I think the tinkering with the rules is starting to ebb away – I am not sure what will change this upcoming season, but on the whole I am inclined to agree that the game needed a bit of tweaking to attack congestion that had crept into the game through the coaches, and it certainly does feel less congested than it was 5-6 years ago. If they ever brought zones into the game though I would man the barricades.

      AFLX I don’t have a view on and I don’t think I will until I see it in action. It’s a worthwhile exercise in pragmatism I think, as it’s the AFL admitting that most overseas venues don’t have oval shaped sporting fields so they had to design a rectangular version if they want to have a hope of playing it over there. Give it a look. It won’t hurt the game in Australia overly, I can’t see too many people walking away from AFL because of AFLX

      • January 9th 2018 @ 11:13am
        Aligee said | January 9th 2018 @ 11:13am | ! Report

        I think AFL X IS also an admittance that the game itself is very demanding.

        Look at it this way, a game of community football from about year 8 or 9 or around under 13/4’s requires around 20/25 players per side, coaching staff,runners, boundary, goal and field umpires, water carriers, timekeepers, interchange steward, medical staff, it’s a huge ask and commitment, AFLX should reduce that load quite substantially at community’s level.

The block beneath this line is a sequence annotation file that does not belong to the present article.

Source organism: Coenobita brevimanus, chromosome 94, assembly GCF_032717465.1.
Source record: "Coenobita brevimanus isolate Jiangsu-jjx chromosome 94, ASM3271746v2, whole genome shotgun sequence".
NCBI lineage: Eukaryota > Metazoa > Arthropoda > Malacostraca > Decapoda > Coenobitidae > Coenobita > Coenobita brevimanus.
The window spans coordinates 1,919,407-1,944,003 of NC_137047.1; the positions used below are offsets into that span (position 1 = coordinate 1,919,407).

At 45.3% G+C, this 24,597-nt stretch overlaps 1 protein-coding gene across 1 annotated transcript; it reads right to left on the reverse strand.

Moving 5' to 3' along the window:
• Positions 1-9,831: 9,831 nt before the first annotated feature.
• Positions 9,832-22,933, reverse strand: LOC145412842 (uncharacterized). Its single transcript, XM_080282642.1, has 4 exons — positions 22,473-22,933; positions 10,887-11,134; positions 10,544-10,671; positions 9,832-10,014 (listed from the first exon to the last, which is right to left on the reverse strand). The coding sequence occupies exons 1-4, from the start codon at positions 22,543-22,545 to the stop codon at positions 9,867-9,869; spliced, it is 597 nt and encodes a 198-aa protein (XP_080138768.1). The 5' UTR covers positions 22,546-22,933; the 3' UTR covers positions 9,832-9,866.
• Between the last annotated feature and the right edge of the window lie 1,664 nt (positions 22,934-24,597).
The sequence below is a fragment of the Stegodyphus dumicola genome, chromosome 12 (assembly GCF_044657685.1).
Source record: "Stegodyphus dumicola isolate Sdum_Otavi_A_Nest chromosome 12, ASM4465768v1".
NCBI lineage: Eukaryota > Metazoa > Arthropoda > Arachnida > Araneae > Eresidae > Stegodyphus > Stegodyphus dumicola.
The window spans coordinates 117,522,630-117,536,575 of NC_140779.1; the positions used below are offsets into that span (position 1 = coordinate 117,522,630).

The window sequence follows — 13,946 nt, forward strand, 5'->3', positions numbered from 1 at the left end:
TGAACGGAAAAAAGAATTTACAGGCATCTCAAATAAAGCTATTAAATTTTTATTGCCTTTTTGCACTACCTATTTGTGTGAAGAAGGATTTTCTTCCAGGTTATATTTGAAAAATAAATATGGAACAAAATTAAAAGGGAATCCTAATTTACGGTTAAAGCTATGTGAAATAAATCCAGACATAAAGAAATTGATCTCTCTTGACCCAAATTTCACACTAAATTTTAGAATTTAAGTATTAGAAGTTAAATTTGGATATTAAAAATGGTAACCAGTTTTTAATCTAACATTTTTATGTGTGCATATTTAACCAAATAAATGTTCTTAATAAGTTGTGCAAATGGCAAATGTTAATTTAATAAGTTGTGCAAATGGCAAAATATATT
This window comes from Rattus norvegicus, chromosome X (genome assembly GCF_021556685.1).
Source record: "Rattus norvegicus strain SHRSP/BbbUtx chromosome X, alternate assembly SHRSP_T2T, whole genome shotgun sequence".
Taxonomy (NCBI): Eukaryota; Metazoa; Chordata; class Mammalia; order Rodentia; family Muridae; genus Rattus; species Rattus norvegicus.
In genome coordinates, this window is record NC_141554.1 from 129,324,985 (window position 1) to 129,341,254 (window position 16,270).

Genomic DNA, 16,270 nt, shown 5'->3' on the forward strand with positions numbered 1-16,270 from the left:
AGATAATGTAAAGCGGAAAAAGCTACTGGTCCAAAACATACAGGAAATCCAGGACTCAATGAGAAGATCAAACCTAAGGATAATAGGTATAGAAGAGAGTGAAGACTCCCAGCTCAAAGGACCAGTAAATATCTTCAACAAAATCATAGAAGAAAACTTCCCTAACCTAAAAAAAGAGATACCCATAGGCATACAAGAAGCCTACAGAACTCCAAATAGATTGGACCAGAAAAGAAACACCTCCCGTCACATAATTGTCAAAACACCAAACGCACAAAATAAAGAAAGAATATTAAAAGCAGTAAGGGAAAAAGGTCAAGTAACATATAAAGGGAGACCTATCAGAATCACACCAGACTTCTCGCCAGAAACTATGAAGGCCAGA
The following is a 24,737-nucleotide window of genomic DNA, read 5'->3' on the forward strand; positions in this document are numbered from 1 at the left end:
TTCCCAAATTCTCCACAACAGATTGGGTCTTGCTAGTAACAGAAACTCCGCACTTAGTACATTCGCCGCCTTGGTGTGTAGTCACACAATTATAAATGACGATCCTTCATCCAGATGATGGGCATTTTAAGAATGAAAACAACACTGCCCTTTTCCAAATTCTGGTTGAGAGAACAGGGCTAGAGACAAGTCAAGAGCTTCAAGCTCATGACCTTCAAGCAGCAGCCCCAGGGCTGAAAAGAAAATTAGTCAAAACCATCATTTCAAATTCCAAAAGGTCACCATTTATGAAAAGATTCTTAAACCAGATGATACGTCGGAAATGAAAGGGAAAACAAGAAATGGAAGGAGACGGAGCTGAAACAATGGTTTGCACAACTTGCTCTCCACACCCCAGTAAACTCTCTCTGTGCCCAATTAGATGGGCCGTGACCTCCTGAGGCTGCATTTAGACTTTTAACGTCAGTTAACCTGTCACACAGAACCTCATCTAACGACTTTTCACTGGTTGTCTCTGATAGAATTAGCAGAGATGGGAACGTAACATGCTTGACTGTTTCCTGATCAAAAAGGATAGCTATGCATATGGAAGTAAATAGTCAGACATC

• Roar Guru

          January 9th 2018 @ 1:52pm
          Cat said | January 9th 2018 @ 1:52pm | ! Report

          On the flip side of that, AFLX will further limit the body types that can play. Will be no place for anyone that can’t run all day. No place for big forwards or ruckman in AFLX.

          • January 9th 2018 @ 3:14pm
            Slane said | January 9th 2018 @ 3:14pm | ! Report

            Will be 100X easier to put a team together. Instead of needing a massive great big club and 20-30 blokes you can just start a team with your mates.

            • Roar Guru

              January 10th 2018 @ 10:02am
              Paul D said | January 10th 2018 @ 10:02am | ! Report

              Agreed on that Slane – currently in Brisbane they do have a social sport comp of AFL 9’s but it’s hard for casuals to pick up and play because it’s only 9 people each side on a full sized field. If you can’t run a long way or kick a long way you might as well not even bother.

              AFLX will allow for a lot more social sports teams to start up and potentially use some of the vast numbers of rectangular fields up here that currently get mainly used for touch football.

              • Roar Guru

                January 10th 2018 @ 10:29am
                Dalgety Carrington said | January 10th 2018 @ 10:29am | ! Report